Stack Overflow is a community of 4.7 million programmers, just like you, helping each other.

Join them; it only takes a minute:

Sign up
Join the Stack Overflow community to:
  1. Ask programming questions
  2. Answer and help your peers
  3. Get recognized for your expertise

Recently I noted that some applications are running on javaw (not in java). What is the difference between them and how can I run my Swing application on javaw?

share|improve this question
Similar question and good answer here: Note that the question there asks also about javaws.exe, so not technically a duplicate... – Hawkeye Parker Aug 20 '14 at 4:00
up vote 52 down vote accepted

java.exe is the command where it waits for application to complete untill it takes the next command. javaw.exe is the command which will not wait for the application to complete. you can go ahead with another commands.

share|improve this answer

java.exe is the console app while javaw.exe is windows app (console-less). You can't have Console with javaw.exe.

share|improve this answer
I'll add that "the console app" here doesn't necessarily mean that "this was run from a console", only that java.exe is allowed to access its console. Running an applet from within a browser on Windows, for example, always uses java.exe even if my Java Control Panel is set to Hide the console window or even Do not start a console window. – Ti Strga Feb 6 '13 at 17:50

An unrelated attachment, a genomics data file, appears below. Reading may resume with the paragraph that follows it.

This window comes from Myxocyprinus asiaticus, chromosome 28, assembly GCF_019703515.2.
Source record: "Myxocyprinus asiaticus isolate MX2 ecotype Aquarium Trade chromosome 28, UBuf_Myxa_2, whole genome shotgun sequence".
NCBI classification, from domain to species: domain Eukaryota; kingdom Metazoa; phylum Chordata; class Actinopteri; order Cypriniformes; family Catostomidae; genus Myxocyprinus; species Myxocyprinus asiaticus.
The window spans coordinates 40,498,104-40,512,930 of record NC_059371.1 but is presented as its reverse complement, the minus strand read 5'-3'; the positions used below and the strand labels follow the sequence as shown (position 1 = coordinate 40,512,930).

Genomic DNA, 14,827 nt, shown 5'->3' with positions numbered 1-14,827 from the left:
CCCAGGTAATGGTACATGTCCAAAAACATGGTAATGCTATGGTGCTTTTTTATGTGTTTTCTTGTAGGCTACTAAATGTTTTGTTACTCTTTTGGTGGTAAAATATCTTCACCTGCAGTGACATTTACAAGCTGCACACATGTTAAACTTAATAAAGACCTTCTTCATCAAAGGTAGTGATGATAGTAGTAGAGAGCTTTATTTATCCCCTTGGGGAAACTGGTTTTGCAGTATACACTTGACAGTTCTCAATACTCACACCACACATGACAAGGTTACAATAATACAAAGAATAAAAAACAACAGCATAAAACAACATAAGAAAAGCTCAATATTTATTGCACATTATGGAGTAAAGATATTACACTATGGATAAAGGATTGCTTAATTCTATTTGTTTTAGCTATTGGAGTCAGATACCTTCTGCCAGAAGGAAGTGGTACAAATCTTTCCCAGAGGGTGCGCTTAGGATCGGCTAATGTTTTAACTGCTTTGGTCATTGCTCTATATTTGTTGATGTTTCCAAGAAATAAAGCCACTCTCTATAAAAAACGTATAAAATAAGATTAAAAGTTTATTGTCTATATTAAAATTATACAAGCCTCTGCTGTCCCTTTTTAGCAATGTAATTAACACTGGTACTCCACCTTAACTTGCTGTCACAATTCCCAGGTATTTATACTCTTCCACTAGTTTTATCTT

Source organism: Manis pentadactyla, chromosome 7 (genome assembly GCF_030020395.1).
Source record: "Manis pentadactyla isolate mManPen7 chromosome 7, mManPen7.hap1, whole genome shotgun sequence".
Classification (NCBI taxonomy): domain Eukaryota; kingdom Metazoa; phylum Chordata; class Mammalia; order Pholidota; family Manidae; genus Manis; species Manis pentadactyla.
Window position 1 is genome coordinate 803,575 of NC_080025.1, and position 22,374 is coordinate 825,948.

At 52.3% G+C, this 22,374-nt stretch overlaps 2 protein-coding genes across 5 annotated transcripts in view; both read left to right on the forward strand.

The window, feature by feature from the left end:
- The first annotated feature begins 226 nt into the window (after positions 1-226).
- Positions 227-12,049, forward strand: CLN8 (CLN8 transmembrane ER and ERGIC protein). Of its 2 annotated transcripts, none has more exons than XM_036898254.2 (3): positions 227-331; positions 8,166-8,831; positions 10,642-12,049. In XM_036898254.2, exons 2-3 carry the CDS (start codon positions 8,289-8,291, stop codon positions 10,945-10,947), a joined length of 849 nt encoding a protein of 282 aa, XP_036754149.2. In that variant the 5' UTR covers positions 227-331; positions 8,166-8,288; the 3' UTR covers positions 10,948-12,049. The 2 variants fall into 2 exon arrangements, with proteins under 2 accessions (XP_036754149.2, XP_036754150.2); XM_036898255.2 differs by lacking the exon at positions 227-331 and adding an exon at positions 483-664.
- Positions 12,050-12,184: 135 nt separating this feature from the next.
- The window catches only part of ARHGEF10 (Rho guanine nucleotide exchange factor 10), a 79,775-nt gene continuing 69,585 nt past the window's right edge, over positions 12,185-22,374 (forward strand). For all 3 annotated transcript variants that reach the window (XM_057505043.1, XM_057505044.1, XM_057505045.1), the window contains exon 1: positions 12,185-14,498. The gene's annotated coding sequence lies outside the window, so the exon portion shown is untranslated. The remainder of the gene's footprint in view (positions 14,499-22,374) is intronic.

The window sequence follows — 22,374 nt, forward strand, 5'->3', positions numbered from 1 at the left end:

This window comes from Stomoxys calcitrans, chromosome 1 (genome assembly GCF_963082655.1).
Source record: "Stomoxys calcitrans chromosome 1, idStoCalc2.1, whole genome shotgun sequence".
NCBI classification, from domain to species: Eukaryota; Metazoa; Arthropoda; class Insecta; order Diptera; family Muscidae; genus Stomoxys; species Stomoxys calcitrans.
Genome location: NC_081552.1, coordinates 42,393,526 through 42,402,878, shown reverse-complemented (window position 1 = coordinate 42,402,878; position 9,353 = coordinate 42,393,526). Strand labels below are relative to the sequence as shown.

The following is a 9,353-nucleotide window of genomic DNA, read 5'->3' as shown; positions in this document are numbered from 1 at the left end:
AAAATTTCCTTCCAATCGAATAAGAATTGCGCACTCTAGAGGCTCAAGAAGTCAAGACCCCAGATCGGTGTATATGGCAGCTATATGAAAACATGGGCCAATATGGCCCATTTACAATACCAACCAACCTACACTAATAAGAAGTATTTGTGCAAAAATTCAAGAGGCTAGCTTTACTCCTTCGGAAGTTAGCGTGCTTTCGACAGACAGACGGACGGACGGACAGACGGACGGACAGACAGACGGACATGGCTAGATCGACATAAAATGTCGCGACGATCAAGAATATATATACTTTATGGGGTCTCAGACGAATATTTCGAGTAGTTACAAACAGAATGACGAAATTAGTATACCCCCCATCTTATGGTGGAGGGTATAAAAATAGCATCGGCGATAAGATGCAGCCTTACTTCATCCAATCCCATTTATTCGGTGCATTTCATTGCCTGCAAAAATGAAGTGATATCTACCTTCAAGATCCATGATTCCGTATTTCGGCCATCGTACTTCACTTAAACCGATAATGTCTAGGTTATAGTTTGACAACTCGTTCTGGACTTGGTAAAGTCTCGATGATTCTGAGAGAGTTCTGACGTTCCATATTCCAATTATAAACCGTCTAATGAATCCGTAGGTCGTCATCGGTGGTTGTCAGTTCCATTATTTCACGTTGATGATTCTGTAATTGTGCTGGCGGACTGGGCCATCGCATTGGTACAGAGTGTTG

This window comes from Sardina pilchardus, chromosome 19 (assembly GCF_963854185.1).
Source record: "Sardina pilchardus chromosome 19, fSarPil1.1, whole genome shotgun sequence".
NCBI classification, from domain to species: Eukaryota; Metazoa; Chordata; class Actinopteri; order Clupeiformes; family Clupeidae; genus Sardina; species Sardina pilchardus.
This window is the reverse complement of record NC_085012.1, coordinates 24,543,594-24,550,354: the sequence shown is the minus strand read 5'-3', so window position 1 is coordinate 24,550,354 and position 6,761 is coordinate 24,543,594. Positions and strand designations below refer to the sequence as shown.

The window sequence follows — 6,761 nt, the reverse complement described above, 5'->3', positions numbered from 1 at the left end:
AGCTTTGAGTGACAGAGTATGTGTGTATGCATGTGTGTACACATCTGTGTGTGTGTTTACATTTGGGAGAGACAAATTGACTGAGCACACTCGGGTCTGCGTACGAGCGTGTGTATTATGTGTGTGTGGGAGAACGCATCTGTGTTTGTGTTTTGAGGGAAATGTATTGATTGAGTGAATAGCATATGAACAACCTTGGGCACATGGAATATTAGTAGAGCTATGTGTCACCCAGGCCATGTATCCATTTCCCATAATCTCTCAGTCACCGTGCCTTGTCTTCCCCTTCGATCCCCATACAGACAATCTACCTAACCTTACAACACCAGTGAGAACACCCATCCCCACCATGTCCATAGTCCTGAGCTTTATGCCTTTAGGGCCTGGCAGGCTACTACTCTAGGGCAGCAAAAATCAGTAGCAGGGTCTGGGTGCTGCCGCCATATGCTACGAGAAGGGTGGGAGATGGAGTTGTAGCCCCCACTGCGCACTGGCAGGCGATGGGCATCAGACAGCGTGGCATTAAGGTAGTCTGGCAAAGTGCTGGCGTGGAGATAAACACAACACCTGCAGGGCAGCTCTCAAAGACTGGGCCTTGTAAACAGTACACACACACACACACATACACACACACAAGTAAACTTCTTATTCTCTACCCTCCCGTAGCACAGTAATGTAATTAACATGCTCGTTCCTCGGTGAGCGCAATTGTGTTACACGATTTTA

Following answer seems better to me and has Java documentation references: – Hawkeye Parker Aug 20 '14 at 4:03

The difference is in the subsystem that each executable targets.

  • java.exe targets the CONSOLE subsystem.
  • javaw.exe targets the WINDOWS subsystem.
share|improve this answer

The javaw.exe command is identical to java.exe, except that with javaw.exe there is no associated console window

share|improve this answer
Technically more correct: With javaw there is no associated console. The window isn't necessarily created (for example, when you run from an existing console window or completely in background). – Joey Aug 1 '10 at 16:08

Your Answer


By posting your answer, you agree to the privacy policy and terms of service.

Not the answer you're looking for? Browse other questions tagged or ask your own question.